A personally maintain that while court rulings will put restrictions on what can be considered good science during criminal trials, they cannot possibly lessen the use of forensic science in police work. However police departments will now have to be more careful when using forensic science to analyze evidence. This is because blotching of evidence has had a negative impact on the credibility of this science.

With the possible exception of bodily fluids found at the crime scene, all other types of forensic evidence are viewed with skepticism during court proceedings. This is because no matter how sophisticated microscopic examination is, the results obtained cannot be completely trusted because of certain limitations, which are commonly associated with forensic evidence.

For one, there is always a chance of contamination before the evidence reaches the lab. This is a very common problem and blotching can give misleading results. Secondly, though forensic science has made great progress in past few years, still there is no absolute way to ascertain identity of the specie from certain forensic evidence such as hair specimen.

THESIS

This research paper studies the role of forensic science in police work over the last fifty years. However it must be borne in mind that not much progress was made in this branch of study until early 1980s when DNA identification system was invented. Prior to that, police was mainly using finger printing as the most common forensic evidence and the role of this science was limited to fingerprint matching. With the invention of STR, forensic science has gained tremendous significance in police work and criminal investigations. Careful study of the last fifty years of forensic science reveals that this particular science was hugely limited in its scope prior to 1990s because of slow technological advancement.

With the passage of time, this science has become an integral part of mainstream police investigations but still United States judiciary is reluctant to accept forensic evidence as sound proof of guilt. This reluctance springs from two problems connected with forensic evidence. "First, some of what passes for scientific methodology in the forensic world would not stand up to scrutiny outside it. Second, the institutions and individuals involved have, until recently, had little cause to improve matters -- and good reason to leave them alone." (The Economist, 1998)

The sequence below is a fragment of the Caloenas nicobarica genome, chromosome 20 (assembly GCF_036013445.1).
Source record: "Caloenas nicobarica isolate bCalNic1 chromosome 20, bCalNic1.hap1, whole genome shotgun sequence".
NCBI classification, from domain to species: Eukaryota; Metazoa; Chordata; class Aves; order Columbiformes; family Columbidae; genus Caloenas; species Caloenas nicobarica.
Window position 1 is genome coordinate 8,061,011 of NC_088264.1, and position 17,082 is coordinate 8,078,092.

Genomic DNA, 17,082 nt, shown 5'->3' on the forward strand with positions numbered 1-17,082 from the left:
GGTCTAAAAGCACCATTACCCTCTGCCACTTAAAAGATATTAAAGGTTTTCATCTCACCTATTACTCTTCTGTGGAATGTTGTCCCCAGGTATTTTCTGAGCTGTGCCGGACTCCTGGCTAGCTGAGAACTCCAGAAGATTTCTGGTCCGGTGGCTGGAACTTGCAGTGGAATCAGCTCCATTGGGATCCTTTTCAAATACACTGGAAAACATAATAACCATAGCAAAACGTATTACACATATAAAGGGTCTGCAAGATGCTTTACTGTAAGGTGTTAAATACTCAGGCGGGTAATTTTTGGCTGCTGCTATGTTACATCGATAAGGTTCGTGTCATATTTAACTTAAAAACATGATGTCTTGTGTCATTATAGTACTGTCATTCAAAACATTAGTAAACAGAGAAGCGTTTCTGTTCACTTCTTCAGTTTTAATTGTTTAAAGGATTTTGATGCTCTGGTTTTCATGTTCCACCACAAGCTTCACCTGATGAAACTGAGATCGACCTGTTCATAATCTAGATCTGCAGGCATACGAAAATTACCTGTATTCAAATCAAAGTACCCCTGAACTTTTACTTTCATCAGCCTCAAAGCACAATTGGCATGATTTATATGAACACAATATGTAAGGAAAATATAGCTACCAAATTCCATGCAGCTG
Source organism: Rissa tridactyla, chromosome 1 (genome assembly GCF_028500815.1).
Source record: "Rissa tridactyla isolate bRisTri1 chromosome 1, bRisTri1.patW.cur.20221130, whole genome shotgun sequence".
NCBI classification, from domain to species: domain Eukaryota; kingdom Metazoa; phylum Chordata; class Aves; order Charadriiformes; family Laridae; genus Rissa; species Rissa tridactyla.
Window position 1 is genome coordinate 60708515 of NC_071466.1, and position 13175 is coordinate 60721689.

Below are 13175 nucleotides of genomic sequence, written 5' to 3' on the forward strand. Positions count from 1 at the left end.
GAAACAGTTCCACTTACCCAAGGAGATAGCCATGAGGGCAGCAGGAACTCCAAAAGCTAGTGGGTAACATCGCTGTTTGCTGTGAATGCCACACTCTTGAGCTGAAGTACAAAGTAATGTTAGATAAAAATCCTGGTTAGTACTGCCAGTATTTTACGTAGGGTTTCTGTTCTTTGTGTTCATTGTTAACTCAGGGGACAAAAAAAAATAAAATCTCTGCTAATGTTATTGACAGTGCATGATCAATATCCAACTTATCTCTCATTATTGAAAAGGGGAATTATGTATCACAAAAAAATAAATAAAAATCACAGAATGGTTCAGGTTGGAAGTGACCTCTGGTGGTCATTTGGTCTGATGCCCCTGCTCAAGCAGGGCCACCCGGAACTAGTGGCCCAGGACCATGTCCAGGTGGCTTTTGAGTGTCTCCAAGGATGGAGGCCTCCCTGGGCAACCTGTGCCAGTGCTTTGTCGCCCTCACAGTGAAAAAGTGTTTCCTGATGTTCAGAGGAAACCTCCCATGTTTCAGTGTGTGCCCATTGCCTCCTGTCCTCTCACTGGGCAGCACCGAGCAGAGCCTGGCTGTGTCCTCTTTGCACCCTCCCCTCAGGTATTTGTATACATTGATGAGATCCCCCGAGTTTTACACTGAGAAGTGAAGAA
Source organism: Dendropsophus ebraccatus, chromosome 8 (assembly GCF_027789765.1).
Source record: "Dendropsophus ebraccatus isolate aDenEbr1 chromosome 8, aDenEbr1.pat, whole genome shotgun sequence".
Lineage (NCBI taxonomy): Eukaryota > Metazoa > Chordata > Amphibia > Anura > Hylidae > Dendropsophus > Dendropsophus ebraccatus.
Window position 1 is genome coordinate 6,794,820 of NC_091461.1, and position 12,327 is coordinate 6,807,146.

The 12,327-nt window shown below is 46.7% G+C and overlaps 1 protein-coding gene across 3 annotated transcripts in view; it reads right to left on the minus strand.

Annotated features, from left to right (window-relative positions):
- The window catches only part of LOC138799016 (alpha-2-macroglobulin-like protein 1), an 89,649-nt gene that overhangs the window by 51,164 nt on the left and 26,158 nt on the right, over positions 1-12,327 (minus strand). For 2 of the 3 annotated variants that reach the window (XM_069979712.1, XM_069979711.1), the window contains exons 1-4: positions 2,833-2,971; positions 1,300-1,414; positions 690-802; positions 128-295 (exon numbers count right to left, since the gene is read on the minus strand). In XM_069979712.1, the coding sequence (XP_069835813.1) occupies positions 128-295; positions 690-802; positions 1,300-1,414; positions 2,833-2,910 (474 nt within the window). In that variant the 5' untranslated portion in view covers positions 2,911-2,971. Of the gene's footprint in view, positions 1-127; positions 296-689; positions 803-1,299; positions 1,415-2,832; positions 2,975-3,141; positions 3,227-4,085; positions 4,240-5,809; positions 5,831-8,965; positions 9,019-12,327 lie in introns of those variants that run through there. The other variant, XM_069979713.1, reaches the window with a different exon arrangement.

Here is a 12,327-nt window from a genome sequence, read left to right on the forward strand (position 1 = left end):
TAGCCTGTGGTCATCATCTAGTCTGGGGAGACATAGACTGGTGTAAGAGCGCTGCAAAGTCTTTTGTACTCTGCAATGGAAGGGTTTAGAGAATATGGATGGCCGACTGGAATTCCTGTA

Forensic science with all its flaws needs to be given a fair chance to prove its worth. It may have give misleading results in some cases in the past, but improved technologies are likely to minimize such risks in future. Secondly, we cannot ignore the cases in which forensic science played a dominant role in acquittal or conviction of the alleged offenders. For this reason, government should carefully focus on the development and introduction of sophisticated technologies for forensic testing.

References

Watson, Andrew, NEW TOOLS: A New Breed of High-Tech Detectives., Science, 08-11-2000.

Udall, Morris K., Criminal Justice - New Technologies and the Constitution: Chapter 2 Investigation, Identification, Apprehension., U.S. History, 09-01-1990

Gregg Easterbrook, DNA and the end of innocence.., The New Republic, 07-31-2000

Cho, Adrian, FORENSIC SCIENCE: Fingerprinting Doesn't Hold Up as a Science in Court., Science, 01-18-2002.

William Murphy, Holes in the System / Fingerprints no guarantee of identifying repeat felons, Newsday, 07-15-1996, pp A05.

CRIME LAB MODERNIZATION: MICHAEL G. SHEPPO FEDERAL DOCUMENT CLEARING HOUSE, INC.., Congressional Testimony, 05-15-2001.

MARK WROLSTAD, Hair-matching flawed as a forensic science: DNA testing reveals dozens of wrongful verdicts nationwide., The Dallas Morning News, 03-31-2002, pp 1A.

Barry Scheck and Peter Neufeld, "Junk Science, Junk Evidence," New York Times, May 11, 2001.

Fingerprint Fable: The Will and William West Case: Journal of Forensic Identification,… [END OF PREVIEW] . . . READ MORE